LIMERICK COMEDY/hip-hop duo The Rubberbandits first came to prominence when their prank phone calls were featured on Irish and international radio.
Prank calls such as ‘Wheelie Bin’, ‘Honda Civic’ and ‘Hearing Aid’ became huge hits on Youtube with more than 40,000 views. Referencing themes such as gang culture, drug use, hyper-macho behaviour, and armchair republicanism they struck a chord with Gamer/Net Generation youth.
The group consists of Blindboy Boatclub and Mr Chrome and they deliberately conceal their real identities by covering their faces with plastic bags. In recent years The Rubberbandits have performed at Electric Picnic and the Bulmers International Comedy Festival. They have also supported Super Extra Bonus Party, Alabama 3, and Ice Cube.
As part of this year’s Bulmers Galway Comedy Festival, The Rubberbandits will be joined by Cork’s deadliest rapper Grandmaster Cash; Castletown, Co Mayo, heroes The Hardy Bucks; and MC Hector Ó hEochagáin on Saturday October 23 at the Radisson Live Lounge at 8pm. Expect lots of drinkin’, smokin’ and having the craic.
I meet Blindboy Boatclub in a darkened room in the west side of Galway city. The Rubberbandits manager shuffles around nervously in the background and attends to their every want and need. Blindboy explains the origins of his unusual moniker.
“I named myself after the old blues musicians from the 1920s,” he says. “They all had strange names like BlindLemon Jefferson and Muddy Waters. There’s a big blues tradition in Limerick as well and we had our own famous blues players such as Smokestacks Slattery.
“When people mention Limerick the words ‘drugs’ or ‘stabbing’ might come up but what they don’t know is that for every dealer selling hash there’s another dealer selling words. It goes back as far as the Hedge Schools of the 1500s when you had lads giving people illegal words. Oliver Cromwell tried to shut all that down because people were getting out of their minds on these new words.”
Songs such as ‘Bag of Glue’, ‘Up Da Ra’, and ‘Too Many Gee’ have made The Rubberbandits’ Myspace page the 12th most popular in Ireland. Yet their real names are generally not known. They usually perform through a Spar or Tesco bag.
“This is a Spar bag,” Boatclub points out. “Sometimes I like to wear it inside out so it spells ‘raps’ to illustrate the rapping element of our shows. One of the reasons why we wear the plastic bag is because we owe Marty Whelan a load of money and so we can’t show our faces.
“The other reason is that we’re actually semi-aquatic creatures and there’s a sample of water from the River Shannon inside the bag that maintains our breathing apparatus. I can’t breathe the Galway air because there’s too much sea salt in it. My throat and my mind would rust pure quickly if I took the bag off!”
There is speculation one of The Rubberbandits’ members is actually a lecturer in the University of Limerick. “I haven’t heard that rumour before but it’s a fine rumour to spread around though,” Blindboy chuckles. “I have heard that one of them is doing an MA in psychotherapy in UL. Whether that’s true or not, I don’t know.”
The Rubberbandits do have a secret weapon in their armoury in the shape Willie O’Dea, the former minister for defence. They even have a tribute song to the Limerick East TD entitled ‘Song for Willie O’Dea’.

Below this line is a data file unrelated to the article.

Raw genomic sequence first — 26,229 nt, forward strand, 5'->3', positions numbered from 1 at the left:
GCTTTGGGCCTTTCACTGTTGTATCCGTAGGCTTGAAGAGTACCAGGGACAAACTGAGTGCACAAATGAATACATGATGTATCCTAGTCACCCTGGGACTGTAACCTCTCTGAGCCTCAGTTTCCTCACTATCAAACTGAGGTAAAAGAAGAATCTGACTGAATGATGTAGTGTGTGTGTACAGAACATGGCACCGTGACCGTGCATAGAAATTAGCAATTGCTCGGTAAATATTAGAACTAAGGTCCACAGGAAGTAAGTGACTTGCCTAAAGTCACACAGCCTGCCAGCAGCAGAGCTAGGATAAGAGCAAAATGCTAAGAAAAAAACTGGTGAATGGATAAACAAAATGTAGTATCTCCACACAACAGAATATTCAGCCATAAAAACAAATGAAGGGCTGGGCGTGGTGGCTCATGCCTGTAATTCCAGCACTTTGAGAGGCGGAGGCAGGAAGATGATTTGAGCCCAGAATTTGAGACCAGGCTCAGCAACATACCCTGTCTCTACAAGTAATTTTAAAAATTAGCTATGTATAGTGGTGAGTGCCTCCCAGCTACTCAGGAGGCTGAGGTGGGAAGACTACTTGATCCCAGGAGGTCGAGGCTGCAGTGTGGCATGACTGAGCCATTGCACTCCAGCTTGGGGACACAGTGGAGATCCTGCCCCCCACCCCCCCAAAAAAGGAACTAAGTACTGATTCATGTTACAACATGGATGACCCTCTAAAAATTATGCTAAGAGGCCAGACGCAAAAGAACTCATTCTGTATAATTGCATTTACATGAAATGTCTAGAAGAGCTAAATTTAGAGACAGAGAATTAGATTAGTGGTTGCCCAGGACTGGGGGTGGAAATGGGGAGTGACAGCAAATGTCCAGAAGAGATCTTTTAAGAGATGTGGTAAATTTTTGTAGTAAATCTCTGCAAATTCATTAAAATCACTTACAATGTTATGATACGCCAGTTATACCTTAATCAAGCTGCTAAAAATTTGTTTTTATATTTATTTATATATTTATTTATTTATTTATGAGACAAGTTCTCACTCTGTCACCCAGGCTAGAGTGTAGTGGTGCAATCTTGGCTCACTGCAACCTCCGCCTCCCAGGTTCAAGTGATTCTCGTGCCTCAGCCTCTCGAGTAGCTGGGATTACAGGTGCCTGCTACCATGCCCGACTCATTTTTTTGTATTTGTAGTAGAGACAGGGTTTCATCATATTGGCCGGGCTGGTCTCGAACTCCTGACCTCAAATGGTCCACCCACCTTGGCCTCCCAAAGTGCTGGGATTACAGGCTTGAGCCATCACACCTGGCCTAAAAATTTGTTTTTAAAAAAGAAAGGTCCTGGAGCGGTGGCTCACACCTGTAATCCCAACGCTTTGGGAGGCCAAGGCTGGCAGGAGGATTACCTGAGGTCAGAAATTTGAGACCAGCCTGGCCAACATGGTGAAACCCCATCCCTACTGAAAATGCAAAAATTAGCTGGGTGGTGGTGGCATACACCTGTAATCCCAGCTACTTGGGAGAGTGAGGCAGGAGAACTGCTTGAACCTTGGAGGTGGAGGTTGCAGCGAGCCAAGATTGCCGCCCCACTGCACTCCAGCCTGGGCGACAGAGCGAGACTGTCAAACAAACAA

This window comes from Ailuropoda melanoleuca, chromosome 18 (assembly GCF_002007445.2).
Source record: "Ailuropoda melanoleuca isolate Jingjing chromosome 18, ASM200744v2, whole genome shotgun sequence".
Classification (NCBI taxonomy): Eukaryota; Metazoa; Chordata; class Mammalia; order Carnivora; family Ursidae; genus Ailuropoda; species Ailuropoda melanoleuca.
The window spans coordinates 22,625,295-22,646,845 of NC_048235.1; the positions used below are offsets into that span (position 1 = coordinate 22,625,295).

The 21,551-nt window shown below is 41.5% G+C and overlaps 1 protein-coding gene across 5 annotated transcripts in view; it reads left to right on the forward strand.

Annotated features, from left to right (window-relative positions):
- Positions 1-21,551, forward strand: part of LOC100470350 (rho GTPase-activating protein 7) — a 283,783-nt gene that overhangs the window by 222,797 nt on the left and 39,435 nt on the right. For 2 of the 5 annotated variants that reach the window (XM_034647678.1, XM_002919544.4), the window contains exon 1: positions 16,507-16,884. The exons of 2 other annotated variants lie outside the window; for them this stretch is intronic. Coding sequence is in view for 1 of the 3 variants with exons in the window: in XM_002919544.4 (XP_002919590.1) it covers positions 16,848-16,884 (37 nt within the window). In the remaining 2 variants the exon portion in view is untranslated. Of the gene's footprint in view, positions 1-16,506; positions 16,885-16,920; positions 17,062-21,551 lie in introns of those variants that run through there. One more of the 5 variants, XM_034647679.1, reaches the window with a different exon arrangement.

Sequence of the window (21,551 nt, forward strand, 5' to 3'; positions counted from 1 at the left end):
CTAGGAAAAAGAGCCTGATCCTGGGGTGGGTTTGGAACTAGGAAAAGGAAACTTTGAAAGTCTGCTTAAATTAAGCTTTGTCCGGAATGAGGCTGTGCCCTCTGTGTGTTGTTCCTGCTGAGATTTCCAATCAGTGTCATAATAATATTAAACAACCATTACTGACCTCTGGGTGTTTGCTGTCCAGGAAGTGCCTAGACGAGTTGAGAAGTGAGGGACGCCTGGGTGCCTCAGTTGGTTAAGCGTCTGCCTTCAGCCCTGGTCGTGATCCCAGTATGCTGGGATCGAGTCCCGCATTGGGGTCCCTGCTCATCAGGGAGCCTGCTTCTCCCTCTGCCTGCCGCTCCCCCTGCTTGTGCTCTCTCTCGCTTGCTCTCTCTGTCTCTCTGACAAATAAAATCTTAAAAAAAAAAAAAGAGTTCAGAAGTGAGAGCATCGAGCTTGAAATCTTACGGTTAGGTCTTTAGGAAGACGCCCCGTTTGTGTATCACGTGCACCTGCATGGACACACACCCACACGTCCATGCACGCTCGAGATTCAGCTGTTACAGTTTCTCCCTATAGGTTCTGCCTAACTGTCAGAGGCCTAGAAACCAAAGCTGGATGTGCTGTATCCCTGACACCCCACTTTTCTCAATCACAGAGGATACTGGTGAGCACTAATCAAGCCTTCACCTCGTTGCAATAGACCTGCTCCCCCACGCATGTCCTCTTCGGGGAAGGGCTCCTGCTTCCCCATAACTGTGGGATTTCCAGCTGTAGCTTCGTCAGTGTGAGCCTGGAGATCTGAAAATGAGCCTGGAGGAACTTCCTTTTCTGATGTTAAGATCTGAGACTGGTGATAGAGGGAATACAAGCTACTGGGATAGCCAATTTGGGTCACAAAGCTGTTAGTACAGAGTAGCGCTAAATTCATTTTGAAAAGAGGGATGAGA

“Since Willie got fired from the Dáil he’s been working full-time as our DJ,” Blindboy says “They had him up there in Dublin as the Minister for The Fence and he was p***ed off looking after that fence! He’d stand outside the Dáil every day watching it and I think he had a shed to look after as well.
“He was hoping to become Minister for The Shed before he had to resign. I don’t know why he had to resign anyway because really it can’t be that hard to look after a fence. I will say one thing though and that’s if you need anyone to back you up in a fight, then Willie O’Dea is your man.”
In recent years O’Dea has become somewhat of a caricature figure as he defends his native city doggedly. Limerick has rejuvenated its image though comedy and self-deprecating wit.
Karl Spain, former D’Unbelievable member Jon Kenny, and Jimmy Carr (born in London to parents from Limerick ) regularly make reference to the city in their routines. The Rubberbandits compare and contrast their city with Galway and others in Ireland.
“Galway is like Limerick’s younger brother who goes to art college and won’t get out of bed in the morning,” Blindboy explains. “Cork then would be our older brother that’s got his s**t together and he’s after moving in with his girlfriend. Limerick is the middle child that stays up too late playing Playstation and is thinking about moving to Australia for a year. Dublin then would be Limerick on a bigger scale.”
In Galway The Rubberbandits will be getting together with their country cousins The Hardy Bucks.
“The Hardy Bucks are good buddies of ours,” Boatclub says. “They’re doing their thing and it’s a little bit different to what we do but there still a level of communication and understanding there. The Viper sold me some bad hash about two years ago but I’ve forgiven him since. That’s the only bad experience we’ve had with them lads.”
During their show at the comedy festival they are hoping to re-write the history books and to re-educate the people of the west.
“We want to change the Leaving Cert curriculum, especially the history exam,” they say. “The department should tell the truth about ‘The Missing Years of Eamon De Valera’ when he rode around on a donkey trying to box the jaw off the Queen or about the Great Potato Famine of 1916. Our history has been whitewashed for far too long”
For tickets contact Zhivago, Shop Street (091 - 569777 ), or see www.galwaycomedyfestival.com A limited number of tickets will also be available on the door.